How do honeybees construct their hive?
It is not unusual to see honeycomb patterns used in the packaging design of merchandise to suggest to customers that an item contains honey or some other bee product such as royal jelly. However, despite the fact that these hexagonal shapes are recognised by many people as being linked to bees, it might not be as well known how exactly bees make honeycomb and build their hive.
Step One – finding a location
Honeybees that are farmed by apiarists are provided with the space in which to build their hive by the individual looking after them. Typically, colonies will be provided with man-made straw, pottery, or wooden structures that are designed to be a suitable place in which these insects can make their honeycomb.
Wild honeybees, on the other hand, usually choose to construct their nests in hollowed-out wood, rock crevices, the underside of roofs, and generally anywhere which offers protection from the elements.
After finding a place they feel is suitable for their hive, both types of bees will begin the construction of their nest from the top, downwards.
Step Two – constructing the comb
Worker bees prepare the space by covering its walls with a thin layer of propolis. This substance is made from plant resins collected by the bees, wax secreted from glands in their abdomens, and their saliva. Bees use propolis to cover surfaces on the inside of their hive at various stages of the build as it has antimicrobial properties which help protect the colony from harmful germs that have the potential to be introduced from the outside once the hive is finished.
Next, the bees will chew the wax they secrete until it is soft, bonding bits of it together to eventually form individual cells. These cells will be used to store nectar, pollen, water, honey, eggs, and larvae. As bees age, they produce a lower quality of wax – consequently the bees in charge of building comb are usually between two to three weeks old.
Once constructed, the hive will normally have just one entrance and will be occupied by the colony for several years. Unlike some other types of bees and wasps, honeybees do not build a new nest every year, instead creating a sturdier structure which can be used for a longer period of time.
The walls of a finished honeycomb can support up to 30 times their own weight and will contain honey in their upper sections, pollen in the rows below this, followed by worker brood cells, drone brood cells, and finally queen cells at the bottom of the structure.
How do bees make their cells hexagonal?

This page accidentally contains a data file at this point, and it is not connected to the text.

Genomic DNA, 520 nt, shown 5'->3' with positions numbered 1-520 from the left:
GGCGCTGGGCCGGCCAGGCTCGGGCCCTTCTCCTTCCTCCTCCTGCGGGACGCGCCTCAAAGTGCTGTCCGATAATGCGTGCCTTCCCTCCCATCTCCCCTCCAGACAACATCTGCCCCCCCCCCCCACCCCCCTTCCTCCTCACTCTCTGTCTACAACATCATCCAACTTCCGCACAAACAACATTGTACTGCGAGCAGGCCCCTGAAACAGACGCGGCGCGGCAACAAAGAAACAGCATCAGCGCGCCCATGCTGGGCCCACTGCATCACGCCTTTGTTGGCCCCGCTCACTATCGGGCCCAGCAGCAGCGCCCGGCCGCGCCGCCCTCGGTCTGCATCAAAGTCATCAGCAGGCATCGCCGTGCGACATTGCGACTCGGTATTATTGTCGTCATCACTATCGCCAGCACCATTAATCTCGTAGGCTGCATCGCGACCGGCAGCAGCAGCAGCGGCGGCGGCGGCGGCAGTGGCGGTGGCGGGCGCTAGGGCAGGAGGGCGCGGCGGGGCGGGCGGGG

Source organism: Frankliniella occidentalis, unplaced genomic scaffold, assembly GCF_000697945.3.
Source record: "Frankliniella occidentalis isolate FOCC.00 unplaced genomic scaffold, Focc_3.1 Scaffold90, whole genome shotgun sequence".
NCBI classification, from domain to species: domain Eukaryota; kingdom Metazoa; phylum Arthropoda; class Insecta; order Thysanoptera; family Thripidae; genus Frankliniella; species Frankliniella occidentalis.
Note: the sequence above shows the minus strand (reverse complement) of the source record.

The hexagonal shapes created during the hive-building process have been a cause for debate in the scientific world since at least the 4th century AD, when Greek mathematician Pappus of Alexandria stated that bees had "a certain geometrical forethought".
Some individuals believed that bees made cells this shape because it enabled them to store the greatest quantity of food while using as little wax in their construction as possible. Others argued that bees made round cells, but the surface tension at junctions where cells met pulled the circles into hexagons. In addition to this, there were also people who thought that hexagonal shapes were the automatic result of each bee trying to make the cell it was working on as large as possible, with the edges of each pressing up against the next.
In July 2013, a study headed by Engineer Bhushan Karihaloo at the University of Cardiff, UK, seemed to bring this dispute to an end simply by using a smoker – but might have prompted more questions than answers.
This piece of equipment is used by apiarists who want to collect honey and other useful substances from hives by moving bees away from important sections of the comb. Blowing smoke into and around the hive from this hand-held container will repel the bees, as well as make them more docile.
As part of this experiment, Karihaloo's team deliberately disturbed a colony of bees, which were in the process of making comb, by smoking them away from certain sections of the structure. By doing this, they observed that the most recently built cells were circular, whereas those that had been constructed just a little beforehand were hexagonal.
This research found that the heat generated by the bees while they worked caused the wax of the comb to melt, ultimately leading to the cell walls becoming flattened and hexagonal in shape. This would suggest that surface tension does indeed play a part in this phenomenon, however, it is still not entirely clear whether the bees do this on purpose, or whether the heat they exude naturally during this process happens to produce this result.
Nevertheless, research has proven that bees are able to measure the depth of each cell by crawling into them and can determine the width of comb walls using various other parts of their bodies. They also seem to know when to change the tilt of cells to prevent honey from dripping out. With this much instinctual supposed mathematical skill, there is a possibility that bees do more to influence the shape of their comb's cells than meets the eye.
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